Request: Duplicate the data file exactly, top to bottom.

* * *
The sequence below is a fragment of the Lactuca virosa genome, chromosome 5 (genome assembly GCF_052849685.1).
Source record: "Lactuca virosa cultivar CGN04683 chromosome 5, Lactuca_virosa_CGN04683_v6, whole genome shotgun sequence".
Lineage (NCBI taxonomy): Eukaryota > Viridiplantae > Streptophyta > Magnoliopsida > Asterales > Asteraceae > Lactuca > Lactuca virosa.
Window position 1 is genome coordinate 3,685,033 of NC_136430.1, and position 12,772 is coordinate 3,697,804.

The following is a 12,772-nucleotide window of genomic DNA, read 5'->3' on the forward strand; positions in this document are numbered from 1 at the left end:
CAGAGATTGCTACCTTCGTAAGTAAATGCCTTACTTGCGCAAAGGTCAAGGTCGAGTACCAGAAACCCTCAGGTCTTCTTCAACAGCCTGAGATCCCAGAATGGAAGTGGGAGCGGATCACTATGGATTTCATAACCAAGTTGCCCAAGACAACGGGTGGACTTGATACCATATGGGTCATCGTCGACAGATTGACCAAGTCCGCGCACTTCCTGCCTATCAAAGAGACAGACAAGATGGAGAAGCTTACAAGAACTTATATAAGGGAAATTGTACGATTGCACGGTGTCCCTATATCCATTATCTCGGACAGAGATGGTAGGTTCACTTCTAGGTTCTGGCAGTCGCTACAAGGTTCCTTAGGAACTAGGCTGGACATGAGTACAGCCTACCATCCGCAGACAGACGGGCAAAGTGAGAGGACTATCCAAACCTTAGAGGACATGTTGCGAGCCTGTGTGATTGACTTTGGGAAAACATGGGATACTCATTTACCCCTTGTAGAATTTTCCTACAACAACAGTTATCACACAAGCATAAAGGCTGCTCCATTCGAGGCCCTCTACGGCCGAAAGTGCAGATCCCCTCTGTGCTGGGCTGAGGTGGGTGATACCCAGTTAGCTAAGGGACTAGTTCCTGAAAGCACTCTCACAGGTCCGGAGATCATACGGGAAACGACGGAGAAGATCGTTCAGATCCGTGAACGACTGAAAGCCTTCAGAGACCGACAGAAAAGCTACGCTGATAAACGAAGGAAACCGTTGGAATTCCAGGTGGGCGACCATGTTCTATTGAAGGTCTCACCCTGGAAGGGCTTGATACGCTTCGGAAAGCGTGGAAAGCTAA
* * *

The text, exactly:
The sequence below is a fragment of the Lactuca virosa genome, chromosome 5 (genome assembly GCF_052849685.1).
Source record: "Lactuca virosa cultivar CGN04683 chromosome 5, Lactuca_virosa_CGN04683_v6, whole genome shotgun sequence".
Lineage (NCBI taxonomy): Eukaryota > Viridiplantae > Streptophyta > Magnoliopsida > Asterales > Asteraceae > Lactuca > Lactuca virosa.
Window position 1 is genome coordinate 3,685,033 of NC_136430.1, and position 12,772 is coordinate 3,697,804.

The following is a 12,772-nucleotide window of genomic DNA, read 5'->3' on the forward strand; positions in this document are numbered from 1 at the left end:
CAGAGATTGCTACCTTCGTAAGTAAATGCCTTACTTGCGCAAAGGTCAAGGTCGAGTACCAGAAACCCTCAGGTCTTCTTCAACAGCCTGAGATCCCAGAATGGAAGTGGGAGCGGATCACTATGGATTTCATAACCAAGTTGCCCAAGACAACGGGTGGACTTGATACCATATGGGTCATCGTCGACAGATTGACCAAGTCCGCGCACTTCCTGCCTATCAAAGAGACAGACAAGATGGAGAAGCTTACAAGAACTTATATAAGGGAAATTGTACGATTGCACGGTGTCCCTATATCCATTATCTCGGACAGAGATGGTAGGTTCACTTCTAGGTTCTGGCAGTCGCTACAAGGTTCCTTAGGAACTAGGCTGGACATGAGTACAGCCTACCATCCGCAGACAGACGGGCAAAGTGAGAGGACTATCCAAACCTTAGAGGACATGTTGCGAGCCTGTGTGATTGACTTTGGGAAAACATGGGATACTCATTTACCCCTTGTAGAATTTTCCTACAACAACAGTTATCACACAAGCATAAAGGCTGCTCCATTCGAGGCCCTCTACGGCCGAAAGTGCAGATCCCCTCTGTGCTGGGCTGAGGTGGGTGATACCCAGTTAGCTAAGGGACTAGTTCCTGAAAGCACTCTCACAGGTCCGGAGATCATACGGGAAACGACGGAGAAGATCGTTCAGATCCGTGAACGACTGAAAGCCTTCAGAGACCGACAGAAAAGCTACGCTGATAAACGAAGGAAACCGTTGGAATTCCAGGTGGGCGACCATGTTCTATTGAAGGTCTCACCCTGGAAGGGCTTGATACGCTTCGGAAAGCGTGGAAAGCTAA